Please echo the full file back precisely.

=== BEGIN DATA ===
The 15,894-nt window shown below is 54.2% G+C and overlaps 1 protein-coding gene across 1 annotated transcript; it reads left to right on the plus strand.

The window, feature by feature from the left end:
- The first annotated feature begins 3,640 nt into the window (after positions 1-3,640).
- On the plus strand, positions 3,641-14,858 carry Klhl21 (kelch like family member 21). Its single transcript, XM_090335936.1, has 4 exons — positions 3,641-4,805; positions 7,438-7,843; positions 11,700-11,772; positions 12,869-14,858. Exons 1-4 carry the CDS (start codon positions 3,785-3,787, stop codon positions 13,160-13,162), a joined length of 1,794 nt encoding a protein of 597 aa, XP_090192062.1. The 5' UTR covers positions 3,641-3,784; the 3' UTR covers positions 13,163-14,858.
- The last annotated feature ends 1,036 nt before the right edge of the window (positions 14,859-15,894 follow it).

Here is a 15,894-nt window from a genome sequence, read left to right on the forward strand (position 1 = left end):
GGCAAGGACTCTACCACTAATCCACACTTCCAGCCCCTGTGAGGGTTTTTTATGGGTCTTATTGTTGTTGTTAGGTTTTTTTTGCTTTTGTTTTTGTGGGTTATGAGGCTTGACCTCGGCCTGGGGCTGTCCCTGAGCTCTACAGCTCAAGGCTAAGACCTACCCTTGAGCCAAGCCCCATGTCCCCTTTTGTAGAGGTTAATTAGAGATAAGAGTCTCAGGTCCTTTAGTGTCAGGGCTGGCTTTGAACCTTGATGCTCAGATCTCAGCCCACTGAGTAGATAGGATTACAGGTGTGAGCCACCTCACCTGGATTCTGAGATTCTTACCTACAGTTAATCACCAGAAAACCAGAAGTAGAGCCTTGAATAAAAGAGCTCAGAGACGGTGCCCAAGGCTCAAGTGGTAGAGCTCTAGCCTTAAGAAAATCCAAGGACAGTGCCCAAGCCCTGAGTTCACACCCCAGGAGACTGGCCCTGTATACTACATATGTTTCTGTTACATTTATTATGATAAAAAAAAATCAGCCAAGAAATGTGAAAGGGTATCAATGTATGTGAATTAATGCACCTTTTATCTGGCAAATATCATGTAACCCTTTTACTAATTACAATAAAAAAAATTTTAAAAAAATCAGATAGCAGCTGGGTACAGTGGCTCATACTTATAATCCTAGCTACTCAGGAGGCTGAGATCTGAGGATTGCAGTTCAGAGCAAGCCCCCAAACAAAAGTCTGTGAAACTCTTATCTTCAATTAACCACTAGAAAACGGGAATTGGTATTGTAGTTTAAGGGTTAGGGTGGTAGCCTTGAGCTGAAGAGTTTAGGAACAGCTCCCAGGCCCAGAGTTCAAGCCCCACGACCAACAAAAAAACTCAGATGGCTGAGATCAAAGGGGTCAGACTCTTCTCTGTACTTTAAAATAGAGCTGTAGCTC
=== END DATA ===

The 15,894-nt window shown below is 54.2% G+C and overlaps 1 protein-coding gene across 1 annotated transcript; it reads left to right on the plus strand.

The window, feature by feature from the left end:
- The first annotated feature begins 3,640 nt into the window (after positions 1-3,640).
- On the plus strand, positions 3,641-14,858 carry Klhl21 (kelch like family member 21). Its single transcript, XM_090335936.1, has 4 exons — positions 3,641-4,805; positions 7,438-7,843; positions 11,700-11,772; positions 12,869-14,858. Exons 1-4 carry the CDS (start codon positions 3,785-3,787, stop codon positions 13,160-13,162), a joined length of 1,794 nt encoding a protein of 597 aa, XP_090192062.1. The 5' UTR covers positions 3,641-3,784; the 3' UTR covers positions 13,163-14,858.
- The last annotated feature ends 1,036 nt before the right edge of the window (positions 14,859-15,894 follow it).

Here is a 15,894-nt window from a genome sequence, read left to right on the forward strand (position 1 = left end):
GGCAAGGACTCTACCACTAATCCACACTTCCAGCCCCTGTGAGGGTTTTTTATGGGTCTTATTGTTGTTGTTAGGTTTTTTTTGCTTTTGTTTTTGTGGGTTATGAGGCTTGACCTCGGCCTGGGGCTGTCCCTGAGCTCTACAGCTCAAGGCTAAGACCTACCCTTGAGCCAAGCCCCATGTCCCCTTTTGTAGAGGTTAATTAGAGATAAGAGTCTCAGGTCCTTTAGTGTCAGGGCTGGCTTTGAACCTTGATGCTCAGATCTCAGCCCACTGAGTAGATAGGATTACAGGTGTGAGCCACCTCACCTGGATTCTGAGATTCTTACCTACAGTTAATCACCAGAAAACCAGAAGTAGAGCCTTGAATAAAAGAGCTCAGAGACGGTGCCCAAGGCTCAAGTGGTAGAGCTCTAGCCTTAAGAAAATCCAAGGACAGTGCCCAAGCCCTGAGTTCACACCCCAGGAGACTGGCCCTGTATACTACATATGTTTCTGTTACATTTATTATGATAAAAAAAAATCAGCCAAGAAATGTGAAAGGGTATCAATGTATGTGAATTAATGCACCTTTTATCTGGCAAATATCATGTAACCCTTTTACTAATTACAATAAAAAAAATTTTAAAAAAATCAGATAGCAGCTGGGTACAGTGGCTCATACTTATAATCCTAGCTACTCAGGAGGCTGAGATCTGAGGATTGCAGTTCAGAGCAAGCCCCCAAACAAAAGTCTGTGAAACTCTTATCTTCAATTAACCACTAGAAAACGGGAATTGGTATTGTAGTTTAAGGGTTAGGGTGGTAGCCTTGAGCTGAAGAGTTTAGGAACAGCTCCCAGGCCCAGAGTTCAAGCCCCACGACCAACAAAAAAACTCAGATGGCTGAGATCAAAGGGGTCAGACTCTTCTCTGTACTTTAAAATAGAGCTGTAGCTC